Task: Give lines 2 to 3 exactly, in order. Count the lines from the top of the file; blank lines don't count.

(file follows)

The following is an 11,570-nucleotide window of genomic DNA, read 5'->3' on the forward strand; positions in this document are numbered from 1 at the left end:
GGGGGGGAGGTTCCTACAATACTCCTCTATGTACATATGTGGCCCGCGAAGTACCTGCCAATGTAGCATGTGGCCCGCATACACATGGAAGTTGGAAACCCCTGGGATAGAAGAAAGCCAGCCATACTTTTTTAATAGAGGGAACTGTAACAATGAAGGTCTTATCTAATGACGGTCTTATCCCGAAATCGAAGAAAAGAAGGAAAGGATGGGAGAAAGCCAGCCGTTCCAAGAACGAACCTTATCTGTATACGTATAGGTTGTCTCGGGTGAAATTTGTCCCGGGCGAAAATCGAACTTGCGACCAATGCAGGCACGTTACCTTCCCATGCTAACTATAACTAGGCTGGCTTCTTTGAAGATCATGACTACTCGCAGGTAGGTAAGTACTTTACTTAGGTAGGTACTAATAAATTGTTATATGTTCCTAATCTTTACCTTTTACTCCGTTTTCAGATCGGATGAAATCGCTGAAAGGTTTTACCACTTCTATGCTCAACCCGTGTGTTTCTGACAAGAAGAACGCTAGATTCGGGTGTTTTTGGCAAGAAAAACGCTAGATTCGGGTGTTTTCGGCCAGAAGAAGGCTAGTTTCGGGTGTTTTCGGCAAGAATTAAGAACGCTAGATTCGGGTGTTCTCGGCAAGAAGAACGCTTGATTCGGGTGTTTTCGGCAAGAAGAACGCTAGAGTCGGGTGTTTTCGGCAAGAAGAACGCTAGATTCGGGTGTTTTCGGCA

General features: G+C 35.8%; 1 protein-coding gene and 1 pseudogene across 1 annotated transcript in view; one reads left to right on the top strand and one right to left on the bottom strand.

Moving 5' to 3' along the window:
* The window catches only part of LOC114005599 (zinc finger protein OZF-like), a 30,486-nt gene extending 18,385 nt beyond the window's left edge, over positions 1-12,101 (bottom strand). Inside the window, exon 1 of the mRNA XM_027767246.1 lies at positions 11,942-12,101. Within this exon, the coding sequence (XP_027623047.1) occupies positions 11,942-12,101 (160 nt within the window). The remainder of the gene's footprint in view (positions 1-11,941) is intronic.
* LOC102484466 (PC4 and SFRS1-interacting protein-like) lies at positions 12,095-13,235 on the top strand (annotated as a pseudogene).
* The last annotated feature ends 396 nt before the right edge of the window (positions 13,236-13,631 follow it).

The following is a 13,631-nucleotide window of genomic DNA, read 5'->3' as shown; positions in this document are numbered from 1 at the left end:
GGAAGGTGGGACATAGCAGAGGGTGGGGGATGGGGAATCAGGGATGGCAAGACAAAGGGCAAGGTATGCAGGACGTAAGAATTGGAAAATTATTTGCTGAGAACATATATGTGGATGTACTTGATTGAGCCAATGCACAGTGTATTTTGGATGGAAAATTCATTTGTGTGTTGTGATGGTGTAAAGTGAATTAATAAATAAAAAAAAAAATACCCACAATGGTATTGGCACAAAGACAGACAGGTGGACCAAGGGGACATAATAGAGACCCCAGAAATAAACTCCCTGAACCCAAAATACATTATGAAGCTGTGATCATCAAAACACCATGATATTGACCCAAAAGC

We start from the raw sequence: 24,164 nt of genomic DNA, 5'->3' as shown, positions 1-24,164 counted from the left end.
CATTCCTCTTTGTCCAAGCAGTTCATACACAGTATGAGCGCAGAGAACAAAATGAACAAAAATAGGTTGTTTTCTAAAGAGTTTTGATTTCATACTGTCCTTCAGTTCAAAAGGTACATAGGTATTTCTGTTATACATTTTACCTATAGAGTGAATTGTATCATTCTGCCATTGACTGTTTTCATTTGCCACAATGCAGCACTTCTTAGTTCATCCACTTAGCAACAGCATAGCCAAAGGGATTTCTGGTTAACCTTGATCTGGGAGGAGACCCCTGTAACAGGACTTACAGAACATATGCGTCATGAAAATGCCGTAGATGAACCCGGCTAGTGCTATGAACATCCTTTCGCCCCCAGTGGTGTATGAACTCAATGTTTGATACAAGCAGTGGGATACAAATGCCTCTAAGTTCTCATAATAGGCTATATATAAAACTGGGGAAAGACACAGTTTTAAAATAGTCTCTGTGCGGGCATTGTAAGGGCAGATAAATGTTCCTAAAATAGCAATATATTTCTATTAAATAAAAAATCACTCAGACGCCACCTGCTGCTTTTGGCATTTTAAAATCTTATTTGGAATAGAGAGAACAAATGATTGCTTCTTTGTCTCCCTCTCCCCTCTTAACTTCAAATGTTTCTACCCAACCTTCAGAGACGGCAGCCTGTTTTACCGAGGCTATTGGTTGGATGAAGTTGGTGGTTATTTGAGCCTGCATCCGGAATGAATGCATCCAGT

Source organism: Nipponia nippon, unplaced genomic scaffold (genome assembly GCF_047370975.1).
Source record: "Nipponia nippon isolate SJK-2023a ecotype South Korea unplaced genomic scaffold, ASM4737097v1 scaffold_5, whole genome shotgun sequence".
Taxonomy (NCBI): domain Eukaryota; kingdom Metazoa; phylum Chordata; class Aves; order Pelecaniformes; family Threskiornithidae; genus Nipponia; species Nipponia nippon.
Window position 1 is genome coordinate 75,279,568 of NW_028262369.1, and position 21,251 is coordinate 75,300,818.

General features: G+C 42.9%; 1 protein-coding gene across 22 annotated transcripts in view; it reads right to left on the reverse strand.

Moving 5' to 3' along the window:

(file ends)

GGGGGGGAGGTTCCTACAATACTCCTCTATGTACATATGTGGCCCGCGAAGTACCTGCCAATGTAGCATGTGGCCCGCATACACATGGAAGTTGGAAACCCCTGGGATAGAAGAAAGCCAGCCATACTTTTTTAATAGAGGGAACTGTAACAATGAAGGTCTTATCTAATGACGGTCTTATCCCGAAATCGAAGAAAAGAAGGAAAGGATGGGAGAAAGCCAGCCGTTCCAAGAACGAACCTTATCTGTATACGTATAGGTTGTCTCGGGTGAAATTTGTCCCGGGCGAAAATCGAACTTGCGACCAATGCAGGCACGTTACCTTCCCATGCTAACTATAACTAGGCTGGCTTCTTTGAAGATCATGACTACTCGCAGGTAGGTAAGTACTTTACTTAGGTAGGTACTAATAAATTGTTATATGTTCCTAATCTTTACCTTTTACTCCGTTTTCAGATCGGATGAAATCGCTGAAAGGTTTTACCACTTCTATGCTCAACCCGTGTGTTTCTGACAAGAAGAACGCTAGATTCGGGTGTTTTTGGCAAGAAAAACGCTAGATTCGGGTGTTTTCGGCCAGAAGAAGGCTAGTTTCGGGTGTTTTCGGCAAGAATTAAGAACGCTAGATTCGGGTGTTCTCGGCAAGAAGAACGCTTGATTCGGGTGTTTTCGGCAAGAAGAACGCTAGAGTCGGGTGTTTTCGGCAAGAAGAACGCTAGATTCGGGTGTTTTCGGCA

General features: G+C 35.8%; 1 protein-coding gene and 1 pseudogene across 1 annotated transcript in view; one reads left to right on the top strand and one right to left on the bottom strand.